With the statistic that our population is tending to consist more and more of older people, it's time to put vanity aside and admit something to ourselves - we are not getting any younger. Despite claims that medical science claims to be enhancing and extending lives, they seem only to be doing one of those things. That means that we have a situation here, where we live longer, draw pension longer, and need more care for longer. We need to break out of that mold.
My spouse and I have both known the health decline, and we've both done something about it. We hope there's no "Stuff Hitting The Fan" (SHTF[Note 1]) or "The End Of The World As We Know It" (TEOTWAWKI[Note 1]) event in our lifetimes, but we intend to be in the group that survives if it ever happens. We've both faced debilitating illnesses and lost some functionality because of them, but we've also regained some health that our doctors were busy telling us we would never regain, by changing our lifestyles. They say that as we age, we'll lose mental acuity and survivability - we say that wisdom and preparedness will overcome youthful enthusiasm every time...
So allow me to present this series of e-books on doing things smarter rather than harder, healthier rather than convenient. (Yes, you read that right - making things easier, but more things to do. Variety is the spice of the PP life.) We've both learned a fair bit about that, and I'm sharing.
We're The People Our Parents Warned Us About - No, We're Our Parents Now, Actually!
The most important thing to realise is that "they" won't fix everything. "They" aren't going to be interested in you or me when there's a rich banker or some famous starlet to rescue. And "they" will for sure not care if a pensioner couple here and there just stop costing "them" a pension or gratuity... We have to be prepared to fend for ourselves, as far and as much as our resources will allow us to. And then be prepared to go farther and more, when an event happens...
One of the first things to go if there is a disaster event, is the availability of regular medical aid. With medical services stretched thin, there just won't really be time to fill out your prescription. If the event is a long one, then you're not likely to be able to refill prescriptions for weeks, maybe months. It's best to be off as many of them as possible, when you understand this, and be on minimal dosages of others where possible. Also, study herbal lore and folklore and alternative medicines. You may find that the iodine in seaweed will work almost as well as the iodine tablets you take for thyroid, or at least allow you to eke your supply out to years rather than months.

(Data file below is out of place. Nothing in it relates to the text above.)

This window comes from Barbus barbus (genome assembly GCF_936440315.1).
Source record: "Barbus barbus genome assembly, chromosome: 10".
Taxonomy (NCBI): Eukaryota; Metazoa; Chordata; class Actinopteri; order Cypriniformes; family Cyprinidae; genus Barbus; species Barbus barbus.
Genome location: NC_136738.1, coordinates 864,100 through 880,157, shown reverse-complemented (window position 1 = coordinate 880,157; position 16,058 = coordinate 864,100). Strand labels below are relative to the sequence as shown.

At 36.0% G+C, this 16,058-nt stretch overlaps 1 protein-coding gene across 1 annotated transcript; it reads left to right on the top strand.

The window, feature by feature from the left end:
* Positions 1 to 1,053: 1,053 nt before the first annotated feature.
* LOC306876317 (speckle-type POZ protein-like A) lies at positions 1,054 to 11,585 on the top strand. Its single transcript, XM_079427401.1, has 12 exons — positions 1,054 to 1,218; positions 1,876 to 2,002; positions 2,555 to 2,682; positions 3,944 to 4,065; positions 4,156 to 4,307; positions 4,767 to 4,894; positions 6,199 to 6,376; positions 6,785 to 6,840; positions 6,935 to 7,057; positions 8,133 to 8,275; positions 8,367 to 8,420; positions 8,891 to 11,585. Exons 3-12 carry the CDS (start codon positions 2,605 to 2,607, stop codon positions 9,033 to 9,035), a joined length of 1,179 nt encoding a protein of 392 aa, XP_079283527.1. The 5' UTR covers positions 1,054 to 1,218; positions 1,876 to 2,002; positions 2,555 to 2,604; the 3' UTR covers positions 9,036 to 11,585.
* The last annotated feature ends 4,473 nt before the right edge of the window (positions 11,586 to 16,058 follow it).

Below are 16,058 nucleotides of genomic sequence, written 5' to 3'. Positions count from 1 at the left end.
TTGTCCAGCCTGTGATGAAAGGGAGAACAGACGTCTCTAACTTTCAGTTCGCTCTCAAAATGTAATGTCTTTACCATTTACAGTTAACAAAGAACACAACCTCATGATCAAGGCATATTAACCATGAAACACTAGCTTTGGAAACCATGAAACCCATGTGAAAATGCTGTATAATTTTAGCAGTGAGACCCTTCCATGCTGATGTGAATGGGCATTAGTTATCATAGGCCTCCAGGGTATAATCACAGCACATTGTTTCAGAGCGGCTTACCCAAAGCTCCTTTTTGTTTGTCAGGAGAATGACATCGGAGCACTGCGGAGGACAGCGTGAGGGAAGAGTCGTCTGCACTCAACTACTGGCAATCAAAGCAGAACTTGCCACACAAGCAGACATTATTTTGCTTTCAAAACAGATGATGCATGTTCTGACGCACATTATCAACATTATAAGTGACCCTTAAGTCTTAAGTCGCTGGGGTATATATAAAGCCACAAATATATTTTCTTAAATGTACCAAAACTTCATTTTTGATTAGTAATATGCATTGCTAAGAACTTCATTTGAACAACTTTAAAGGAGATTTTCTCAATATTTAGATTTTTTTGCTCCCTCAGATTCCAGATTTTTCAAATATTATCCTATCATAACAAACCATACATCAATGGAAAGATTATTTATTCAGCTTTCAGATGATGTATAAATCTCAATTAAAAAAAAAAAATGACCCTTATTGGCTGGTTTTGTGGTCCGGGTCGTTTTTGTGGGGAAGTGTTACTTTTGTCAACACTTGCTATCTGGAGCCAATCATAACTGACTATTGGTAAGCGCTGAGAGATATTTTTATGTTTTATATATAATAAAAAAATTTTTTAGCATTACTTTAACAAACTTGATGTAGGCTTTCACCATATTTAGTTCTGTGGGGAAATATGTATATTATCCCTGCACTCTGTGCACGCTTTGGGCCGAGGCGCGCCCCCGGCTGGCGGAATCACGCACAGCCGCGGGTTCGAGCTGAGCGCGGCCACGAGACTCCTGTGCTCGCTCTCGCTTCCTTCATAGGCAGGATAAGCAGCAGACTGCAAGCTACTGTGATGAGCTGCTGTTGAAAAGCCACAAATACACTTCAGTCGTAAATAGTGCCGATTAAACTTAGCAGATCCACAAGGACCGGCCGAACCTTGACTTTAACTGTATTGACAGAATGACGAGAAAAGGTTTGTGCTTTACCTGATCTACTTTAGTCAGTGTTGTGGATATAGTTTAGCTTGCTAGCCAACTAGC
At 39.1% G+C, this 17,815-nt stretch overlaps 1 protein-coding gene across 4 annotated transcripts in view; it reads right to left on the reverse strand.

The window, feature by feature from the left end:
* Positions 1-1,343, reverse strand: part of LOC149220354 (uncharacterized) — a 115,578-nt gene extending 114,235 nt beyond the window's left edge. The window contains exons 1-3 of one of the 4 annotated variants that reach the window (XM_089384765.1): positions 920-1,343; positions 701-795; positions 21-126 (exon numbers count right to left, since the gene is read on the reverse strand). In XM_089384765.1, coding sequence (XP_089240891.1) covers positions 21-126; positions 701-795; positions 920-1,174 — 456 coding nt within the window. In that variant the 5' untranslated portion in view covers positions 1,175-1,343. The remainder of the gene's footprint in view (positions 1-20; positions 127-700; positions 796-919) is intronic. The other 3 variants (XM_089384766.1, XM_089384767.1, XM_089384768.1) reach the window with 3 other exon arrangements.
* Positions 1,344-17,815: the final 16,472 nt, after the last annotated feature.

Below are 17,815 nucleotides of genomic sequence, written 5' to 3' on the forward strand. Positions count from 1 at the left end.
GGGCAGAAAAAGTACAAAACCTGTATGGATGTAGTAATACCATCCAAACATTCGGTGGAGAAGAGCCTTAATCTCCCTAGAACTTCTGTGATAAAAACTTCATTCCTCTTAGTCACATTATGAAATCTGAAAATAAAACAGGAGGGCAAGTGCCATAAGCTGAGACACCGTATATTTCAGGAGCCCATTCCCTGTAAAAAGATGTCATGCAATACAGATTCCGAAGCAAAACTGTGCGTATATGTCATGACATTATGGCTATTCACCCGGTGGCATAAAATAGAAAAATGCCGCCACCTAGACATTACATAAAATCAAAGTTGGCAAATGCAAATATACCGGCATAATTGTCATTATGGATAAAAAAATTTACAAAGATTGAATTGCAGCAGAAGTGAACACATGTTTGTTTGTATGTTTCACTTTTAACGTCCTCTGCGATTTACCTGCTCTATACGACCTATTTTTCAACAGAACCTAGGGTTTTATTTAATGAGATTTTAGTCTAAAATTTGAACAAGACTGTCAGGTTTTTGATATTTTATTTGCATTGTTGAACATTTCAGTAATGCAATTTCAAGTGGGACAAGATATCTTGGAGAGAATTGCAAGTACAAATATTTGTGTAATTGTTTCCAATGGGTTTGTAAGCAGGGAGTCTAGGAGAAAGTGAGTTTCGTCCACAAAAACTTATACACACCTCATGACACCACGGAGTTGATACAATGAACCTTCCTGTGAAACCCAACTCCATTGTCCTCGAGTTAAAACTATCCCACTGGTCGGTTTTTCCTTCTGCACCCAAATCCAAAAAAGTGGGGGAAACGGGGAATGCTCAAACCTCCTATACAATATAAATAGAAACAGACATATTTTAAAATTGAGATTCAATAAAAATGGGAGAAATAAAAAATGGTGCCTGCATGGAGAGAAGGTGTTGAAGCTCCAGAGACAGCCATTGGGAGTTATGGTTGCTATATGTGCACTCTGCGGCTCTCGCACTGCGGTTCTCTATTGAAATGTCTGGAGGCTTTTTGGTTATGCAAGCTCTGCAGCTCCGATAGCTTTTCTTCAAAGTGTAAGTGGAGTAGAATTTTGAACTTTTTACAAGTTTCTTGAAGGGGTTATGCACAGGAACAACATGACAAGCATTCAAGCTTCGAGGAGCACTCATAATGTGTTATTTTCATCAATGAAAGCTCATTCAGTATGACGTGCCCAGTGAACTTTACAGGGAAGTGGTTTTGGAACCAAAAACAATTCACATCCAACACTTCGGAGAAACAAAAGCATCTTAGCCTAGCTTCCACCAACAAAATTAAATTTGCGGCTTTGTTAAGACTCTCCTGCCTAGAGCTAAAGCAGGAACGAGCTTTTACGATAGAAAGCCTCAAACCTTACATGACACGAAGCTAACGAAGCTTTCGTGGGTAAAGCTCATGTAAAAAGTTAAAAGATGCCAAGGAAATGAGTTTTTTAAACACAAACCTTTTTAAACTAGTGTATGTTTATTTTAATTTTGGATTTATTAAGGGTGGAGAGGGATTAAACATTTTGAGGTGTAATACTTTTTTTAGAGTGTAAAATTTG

Have you thought what might happen if you have temperature-sensitive medications and then the power goes out? For a month? Six months? Everywhere? These are some of the additional problems we need to be mindful of, of having a store of medications we can't do without, and having alternatives for those that we can replace in any other way or fashion.
There's also the issue of just doing general everyday things. We're used to flicking on the light on a dim staircase where a younger person's eyes are still able to see fine. Turning on the a/c instead of jumping in the pool for a cool-off and then finding a shady tree. We'll take the car to go a quarter mile to the shops, and then wonder why we're out of breath climbing the stairs. (And this one I can definitely offer my opinion on, for reasons I'll explain later.)
Working in the garden or doing other jobs, become more taxing as we age. The alternative to either being young again, or else having done it all one's life and thus knowing every shortcut and labour-saving trick, is to have a well-tuned mind and putting it to use solving these kinds of day to day problems. A little ingenuity can go a long way.
And when something unexpected comes along, we're even more at a disadvantage. You need to be able to think, and to think fast, and solve problems. The best way to develop such skills, is to exercise them as often as you can. When you see someone doing something, work through the steps they use, understand why they do the things they do, and then try to devise a more efficient way that you'd use. Imagining these kinds of things lends you mental flexibility, so if something untoward does happen, you'll be able to work it out as you go, and save some hassle and exertion along the way.